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article imagePride Week begins in Toronto but has anything changed? Special

By KJ Mullins     Jun 26, 2010 in World
Toronto Pride is hosting Pride Week June 25 to July 4 in the Ontario capital. The week started off with an official launch party for media and VIP's at Woody's Friday evening.
2010 is the 30th year that Pride Week has been in Toronto. For 15 years the Dyke March, one of the largest women's events in Canada, has been a part of that tradition.
From humble beginnings Toronto's Pride Week is the largest event of its kind in North America and the third largest Pride event in the world.
Most of this year's activities will begin on June 30 ending on July 4 when the Pride Parade takes place. Last year's media reports put the number of people lining the streets to watch the parade at close to a million.
There is no question that Pride Toronto and the annual Pride Week has changed Toronto's lesbian, gay, bisexual, transsexual, transgender, intersex, queer, questioning, 2-spirited and allies community.
While Toronto is much more tolerant today than 30 years ago gay bashing still takes place. One reporter said tonight that Toronto police told him that gay bashing is up this year.
Youth still are bullied in schools in Toronto, from taunts to physical violence to death threats. Toronto is one of two places in North America that does offer a safe haven in the form of an alternative school for queer youth. This week the Triangle Program graduated 10 of their student body in a moving ceremony where the entire school body of 43 were celebrated.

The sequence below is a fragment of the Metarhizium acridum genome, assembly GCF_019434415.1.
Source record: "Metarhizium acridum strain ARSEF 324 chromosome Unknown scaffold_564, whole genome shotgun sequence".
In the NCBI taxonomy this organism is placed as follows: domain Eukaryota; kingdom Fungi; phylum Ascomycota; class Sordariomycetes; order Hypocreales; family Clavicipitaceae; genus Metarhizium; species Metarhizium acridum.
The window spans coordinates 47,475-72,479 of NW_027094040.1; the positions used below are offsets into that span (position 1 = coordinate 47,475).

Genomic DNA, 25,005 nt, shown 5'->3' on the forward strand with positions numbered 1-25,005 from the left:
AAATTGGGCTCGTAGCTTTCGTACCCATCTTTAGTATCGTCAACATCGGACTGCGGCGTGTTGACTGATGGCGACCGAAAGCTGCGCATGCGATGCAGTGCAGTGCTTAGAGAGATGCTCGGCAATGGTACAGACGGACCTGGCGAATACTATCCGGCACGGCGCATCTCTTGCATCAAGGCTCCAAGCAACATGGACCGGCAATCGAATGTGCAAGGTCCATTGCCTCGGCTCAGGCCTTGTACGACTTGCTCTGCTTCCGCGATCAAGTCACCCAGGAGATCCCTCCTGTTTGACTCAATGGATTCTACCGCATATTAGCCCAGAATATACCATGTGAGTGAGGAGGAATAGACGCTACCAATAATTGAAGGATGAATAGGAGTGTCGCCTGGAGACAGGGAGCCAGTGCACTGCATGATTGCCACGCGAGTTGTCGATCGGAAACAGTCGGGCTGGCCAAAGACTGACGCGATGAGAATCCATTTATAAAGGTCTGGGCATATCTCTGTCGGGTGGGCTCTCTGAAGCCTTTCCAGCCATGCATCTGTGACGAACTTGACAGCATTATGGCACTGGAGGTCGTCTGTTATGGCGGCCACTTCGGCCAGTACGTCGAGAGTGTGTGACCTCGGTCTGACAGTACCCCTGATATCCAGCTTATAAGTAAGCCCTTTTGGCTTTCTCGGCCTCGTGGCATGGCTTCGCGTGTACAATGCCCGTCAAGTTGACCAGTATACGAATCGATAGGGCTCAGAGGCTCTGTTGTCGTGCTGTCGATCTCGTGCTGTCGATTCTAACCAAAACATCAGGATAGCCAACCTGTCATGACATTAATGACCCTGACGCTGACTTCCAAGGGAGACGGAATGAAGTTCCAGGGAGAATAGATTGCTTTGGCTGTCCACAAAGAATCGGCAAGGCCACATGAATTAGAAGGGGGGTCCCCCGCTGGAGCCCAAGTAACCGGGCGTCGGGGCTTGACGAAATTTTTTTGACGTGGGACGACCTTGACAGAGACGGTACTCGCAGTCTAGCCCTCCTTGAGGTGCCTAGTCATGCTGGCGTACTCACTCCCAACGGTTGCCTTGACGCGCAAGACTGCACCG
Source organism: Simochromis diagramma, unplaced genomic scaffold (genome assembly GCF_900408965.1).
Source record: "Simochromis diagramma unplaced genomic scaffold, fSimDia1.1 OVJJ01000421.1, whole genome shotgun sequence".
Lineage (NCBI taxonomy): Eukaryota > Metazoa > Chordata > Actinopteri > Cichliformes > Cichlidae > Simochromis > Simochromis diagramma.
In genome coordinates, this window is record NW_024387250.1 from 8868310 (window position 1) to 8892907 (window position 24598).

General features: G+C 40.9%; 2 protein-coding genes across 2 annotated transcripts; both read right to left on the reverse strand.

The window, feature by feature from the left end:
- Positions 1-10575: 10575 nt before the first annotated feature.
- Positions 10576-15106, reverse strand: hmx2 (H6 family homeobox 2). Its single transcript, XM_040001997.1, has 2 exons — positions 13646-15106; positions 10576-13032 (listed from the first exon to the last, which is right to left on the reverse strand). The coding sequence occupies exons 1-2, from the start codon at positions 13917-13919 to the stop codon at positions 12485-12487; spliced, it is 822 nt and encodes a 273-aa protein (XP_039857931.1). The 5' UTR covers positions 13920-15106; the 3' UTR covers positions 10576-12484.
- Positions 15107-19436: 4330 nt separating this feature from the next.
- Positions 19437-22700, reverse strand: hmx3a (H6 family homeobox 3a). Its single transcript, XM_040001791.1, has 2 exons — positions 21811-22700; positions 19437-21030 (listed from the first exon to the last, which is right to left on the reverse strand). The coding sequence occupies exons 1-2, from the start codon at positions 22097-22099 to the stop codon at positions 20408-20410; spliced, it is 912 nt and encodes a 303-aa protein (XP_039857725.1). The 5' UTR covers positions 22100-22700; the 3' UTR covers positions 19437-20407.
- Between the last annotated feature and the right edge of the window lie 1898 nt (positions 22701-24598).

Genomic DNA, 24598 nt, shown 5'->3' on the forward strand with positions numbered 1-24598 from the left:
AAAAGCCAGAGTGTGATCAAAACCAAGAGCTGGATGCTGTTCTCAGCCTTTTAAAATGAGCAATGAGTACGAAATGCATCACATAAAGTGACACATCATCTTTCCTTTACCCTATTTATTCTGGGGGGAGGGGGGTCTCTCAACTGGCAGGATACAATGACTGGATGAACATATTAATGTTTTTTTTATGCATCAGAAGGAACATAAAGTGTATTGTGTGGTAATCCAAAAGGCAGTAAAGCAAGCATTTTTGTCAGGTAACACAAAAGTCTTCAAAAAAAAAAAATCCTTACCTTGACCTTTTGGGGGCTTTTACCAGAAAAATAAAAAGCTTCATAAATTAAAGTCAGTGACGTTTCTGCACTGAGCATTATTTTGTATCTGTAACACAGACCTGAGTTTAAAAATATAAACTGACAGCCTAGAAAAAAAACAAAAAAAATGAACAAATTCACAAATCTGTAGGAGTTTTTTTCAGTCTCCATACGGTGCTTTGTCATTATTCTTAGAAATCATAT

Same-sex marriage is not uncommon in Toronto. It has come along way from when Rev. Brent Hawkes had to don a bullet-proof vest to wed Kevin Bourassa to Joe Varnell, and Elaine Vautour to Anne Vautour on January 14, 2001.
Today gay men in Toronto have a number of clubs devoted to them. Their female counterparts however only have one bar devoted to them according to some of the women at Woody's.
The older members at the event Friday said that the youth don't understand their history and the strides that have been gained by the 'veterans'. For the youth it is a safer Toronto but that safety came from the hard work of groups like Toronto Pride and the men and women who fought for their freedoms.
One young man, a student in Toronto from Chile, said that he loves the atmosphere and the freedom that Toronto has compared to his homeland.
"I can dress how I want, be who I am and I am safe. I am free to be the real me. I love Toronto."
His words echo many that fill the city during this week.
"I am free to be the real me."
Since 1969 when then Justice Minister Pierre Trudeau helped in decriminalizing homosexual acts for consenting adults over 21 in Canada saying that "the state has no place in the bedrooms of the nation" Toronto and the world has changed dramatically. Tolerance of each person's differences is becoming the norm. There is still work to be done but accomplishments are many. Good job Toronto. Let's get ready to party.
More about Pride toronto, Pride week, Lesbians
 
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